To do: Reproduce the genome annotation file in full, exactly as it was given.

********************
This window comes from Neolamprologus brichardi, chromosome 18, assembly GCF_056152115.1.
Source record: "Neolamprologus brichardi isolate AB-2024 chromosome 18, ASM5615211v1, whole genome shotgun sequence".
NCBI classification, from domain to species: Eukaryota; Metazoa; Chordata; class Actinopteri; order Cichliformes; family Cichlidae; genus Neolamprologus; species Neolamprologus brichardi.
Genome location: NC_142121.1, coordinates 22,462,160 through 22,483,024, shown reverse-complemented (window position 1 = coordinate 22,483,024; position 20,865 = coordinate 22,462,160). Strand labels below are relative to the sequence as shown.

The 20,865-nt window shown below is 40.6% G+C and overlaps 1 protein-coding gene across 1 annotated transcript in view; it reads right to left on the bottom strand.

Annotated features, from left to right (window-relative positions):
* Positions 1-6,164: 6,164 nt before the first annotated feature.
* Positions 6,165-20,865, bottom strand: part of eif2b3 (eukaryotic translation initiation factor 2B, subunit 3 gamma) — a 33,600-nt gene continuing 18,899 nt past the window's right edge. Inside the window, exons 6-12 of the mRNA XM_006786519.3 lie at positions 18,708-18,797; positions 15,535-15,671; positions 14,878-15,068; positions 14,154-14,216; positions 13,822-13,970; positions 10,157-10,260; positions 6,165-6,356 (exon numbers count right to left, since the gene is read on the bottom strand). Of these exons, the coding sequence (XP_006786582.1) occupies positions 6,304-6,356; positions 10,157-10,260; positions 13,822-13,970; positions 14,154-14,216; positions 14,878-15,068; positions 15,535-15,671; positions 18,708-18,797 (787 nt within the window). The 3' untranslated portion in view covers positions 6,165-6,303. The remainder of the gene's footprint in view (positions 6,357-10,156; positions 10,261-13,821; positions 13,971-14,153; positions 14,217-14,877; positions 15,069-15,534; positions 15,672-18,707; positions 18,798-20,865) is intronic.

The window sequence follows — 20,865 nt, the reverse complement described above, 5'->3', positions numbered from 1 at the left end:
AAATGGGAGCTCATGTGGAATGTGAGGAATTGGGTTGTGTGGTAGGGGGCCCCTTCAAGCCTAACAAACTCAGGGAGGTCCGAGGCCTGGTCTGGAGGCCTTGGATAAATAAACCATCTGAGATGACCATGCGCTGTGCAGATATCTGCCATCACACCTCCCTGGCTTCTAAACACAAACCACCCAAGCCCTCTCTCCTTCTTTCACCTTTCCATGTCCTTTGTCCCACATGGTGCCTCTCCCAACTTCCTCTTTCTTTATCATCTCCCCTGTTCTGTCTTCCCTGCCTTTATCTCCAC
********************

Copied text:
This window comes from Neolamprologus brichardi, chromosome 18, assembly GCF_056152115.1.
Source record: "Neolamprologus brichardi isolate AB-2024 chromosome 18, ASM5615211v1, whole genome shotgun sequence".
NCBI classification, from domain to species: Eukaryota; Metazoa; Chordata; class Actinopteri; order Cichliformes; family Cichlidae; genus Neolamprologus; species Neolamprologus brichardi.
Genome location: NC_142121.1, coordinates 22,462,160 through 22,483,024, shown reverse-complemented (window position 1 = coordinate 22,483,024; position 20,865 = coordinate 22,462,160). Strand labels below are relative to the sequence as shown.

The 20,865-nt window shown below is 40.6% G+C and overlaps 1 protein-coding gene across 1 annotated transcript in view; it reads right to left on the bottom strand.

Annotated features, from left to right (window-relative positions):
* Positions 1-6,164: 6,164 nt before the first annotated feature.
* Positions 6,165-20,865, bottom strand: part of eif2b3 (eukaryotic translation initiation factor 2B, subunit 3 gamma) — a 33,600-nt gene continuing 18,899 nt past the window's right edge. Inside the window, exons 6-12 of the mRNA XM_006786519.3 lie at positions 18,708-18,797; positions 15,535-15,671; positions 14,878-15,068; positions 14,154-14,216; positions 13,822-13,970; positions 10,157-10,260; positions 6,165-6,356 (exon numbers count right to left, since the gene is read on the bottom strand). Of these exons, the coding sequence (XP_006786582.1) occupies positions 6,304-6,356; positions 10,157-10,260; positions 13,822-13,970; positions 14,154-14,216; positions 14,878-15,068; positions 15,535-15,671; positions 18,708-18,797 (787 nt within the window). The 3' untranslated portion in view covers positions 6,165-6,303. The remainder of the gene's footprint in view (positions 6,357-10,156; positions 10,261-13,821; positions 13,971-14,153; positions 14,217-14,877; positions 15,069-15,534; positions 15,672-18,707; positions 18,798-20,865) is intronic.

The window sequence follows — 20,865 nt, the reverse complement described above, 5'->3', positions numbered from 1 at the left end:
AAATGGGAGCTCATGTGGAATGTGAGGAATTGGGTTGTGTGGTAGGGGGCCCCTTCAAGCCTAACAAACTCAGGGAGGTCCGAGGCCTGGTCTGGAGGCCTTGGATAAATAAACCATCTGAGATGACCATGCGCTGTGCAGATATCTGCCATCACACCTCCCTGGCTTCTAAACACAAACCACCCAAGCCCTCTCTCCTTCTTTCACCTTTCCATGTCCTTTGTCCCACATGGTGCCTCTCCCAACTTCCTCTTTCTTTATCATCTCCCCTGTTCTGTCTTCCCTGCCTTTATCTCCAC